The largest proportions of the boulder overhung its smaller and more pointed ones in seeming defiance of gravity. A report on the spot was included in the “Our Heritage” column published in The Call during celebration of the nation’s Bicentennial in 1976. It described Cobble Rock as one of the “most remarkable geological curiosities in the state.”
The site borders an area of Woonsocket and North Smithfield used to quarry Smithfield “scythe stones” that were well-known for the sharpening of farm implements when two communities were both still part of the Town of Smithfield.
But the history of Cobble Rock, or “Coblin” Rock as it was referred to in a Smithfield history written in 1881, even predates Rhode Island records. The site is also believed to be a landmark for Native Americans passing through the area and an annual gathering spot for members of the Narragansett tribe, which was said to hold ceremonies there.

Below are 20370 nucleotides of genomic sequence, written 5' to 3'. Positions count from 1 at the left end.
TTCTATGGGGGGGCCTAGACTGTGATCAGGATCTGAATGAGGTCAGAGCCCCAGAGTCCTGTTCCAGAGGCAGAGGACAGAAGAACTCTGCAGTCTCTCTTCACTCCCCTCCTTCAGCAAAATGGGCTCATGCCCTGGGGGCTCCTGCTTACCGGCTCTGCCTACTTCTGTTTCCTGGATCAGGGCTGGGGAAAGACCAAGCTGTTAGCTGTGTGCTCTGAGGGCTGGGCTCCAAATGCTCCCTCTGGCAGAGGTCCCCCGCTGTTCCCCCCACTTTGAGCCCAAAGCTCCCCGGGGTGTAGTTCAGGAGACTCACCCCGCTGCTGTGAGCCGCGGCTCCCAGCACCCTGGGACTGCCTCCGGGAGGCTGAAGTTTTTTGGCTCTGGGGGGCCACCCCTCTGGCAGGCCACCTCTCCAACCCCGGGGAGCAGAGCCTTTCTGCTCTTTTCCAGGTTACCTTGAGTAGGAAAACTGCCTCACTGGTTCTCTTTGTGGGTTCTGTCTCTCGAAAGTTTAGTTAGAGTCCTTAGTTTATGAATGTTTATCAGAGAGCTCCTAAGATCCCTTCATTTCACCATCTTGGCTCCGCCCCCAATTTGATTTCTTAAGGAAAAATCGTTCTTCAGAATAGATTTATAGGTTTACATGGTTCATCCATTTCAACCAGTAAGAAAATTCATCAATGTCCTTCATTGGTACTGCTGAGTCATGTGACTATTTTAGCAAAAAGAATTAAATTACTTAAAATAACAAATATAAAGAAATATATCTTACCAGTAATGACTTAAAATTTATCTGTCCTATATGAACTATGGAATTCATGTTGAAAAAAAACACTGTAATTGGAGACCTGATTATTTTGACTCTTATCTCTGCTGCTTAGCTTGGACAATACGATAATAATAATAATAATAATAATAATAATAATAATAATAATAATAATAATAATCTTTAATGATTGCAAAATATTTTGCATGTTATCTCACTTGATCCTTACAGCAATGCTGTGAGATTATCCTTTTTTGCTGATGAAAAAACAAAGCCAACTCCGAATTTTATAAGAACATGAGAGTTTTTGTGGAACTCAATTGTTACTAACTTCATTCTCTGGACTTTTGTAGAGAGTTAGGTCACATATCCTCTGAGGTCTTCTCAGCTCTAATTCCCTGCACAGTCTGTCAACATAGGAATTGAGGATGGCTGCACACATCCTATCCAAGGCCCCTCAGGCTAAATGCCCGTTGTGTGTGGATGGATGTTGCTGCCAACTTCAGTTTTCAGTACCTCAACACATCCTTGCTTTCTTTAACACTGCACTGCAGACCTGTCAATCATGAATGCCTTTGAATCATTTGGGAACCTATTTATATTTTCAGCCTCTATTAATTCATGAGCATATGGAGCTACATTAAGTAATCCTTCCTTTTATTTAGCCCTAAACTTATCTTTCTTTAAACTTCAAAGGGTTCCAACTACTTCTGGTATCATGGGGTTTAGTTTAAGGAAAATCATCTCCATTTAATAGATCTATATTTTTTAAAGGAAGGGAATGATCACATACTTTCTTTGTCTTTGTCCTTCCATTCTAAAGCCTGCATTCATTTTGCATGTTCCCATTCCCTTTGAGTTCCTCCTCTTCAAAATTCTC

Before it toppled, some in the city had proposed that the spot be named a state park and preserved as green space for recreational purposes.
But those ideas faded quickly after a catastrophic event erased Cobble Rock’s noteworthiness in September 1977 — just as an overnight landslide erased the Old Man of the Mountain’s role as a popular tourist attraction more recently in New Hampshire.
Durand recalled during his visit how his family had bought a house not far from Cobble Rock on Obeline Drive in the late 1960s and had been frequent visitors to the spot over the years.
The family, including his sister, Simone Pasquariello, now 70, and mother, Lillian, 95, would pose at the rock for pictures and sometimes put their arms out to the rock’s surface as if they were actually holding it in place.
The balancing act of the rock so vexed some who saw it, they would try to knock it out of kilter, even though its sudden tumble would have posed a great risk.
“They tried to blast it with dynamite, and even took bulldozers to move it but it wouldn’t budge,” Durand said. “It was an act of God that did it,” he added, while voicing his own belief about its upheaval.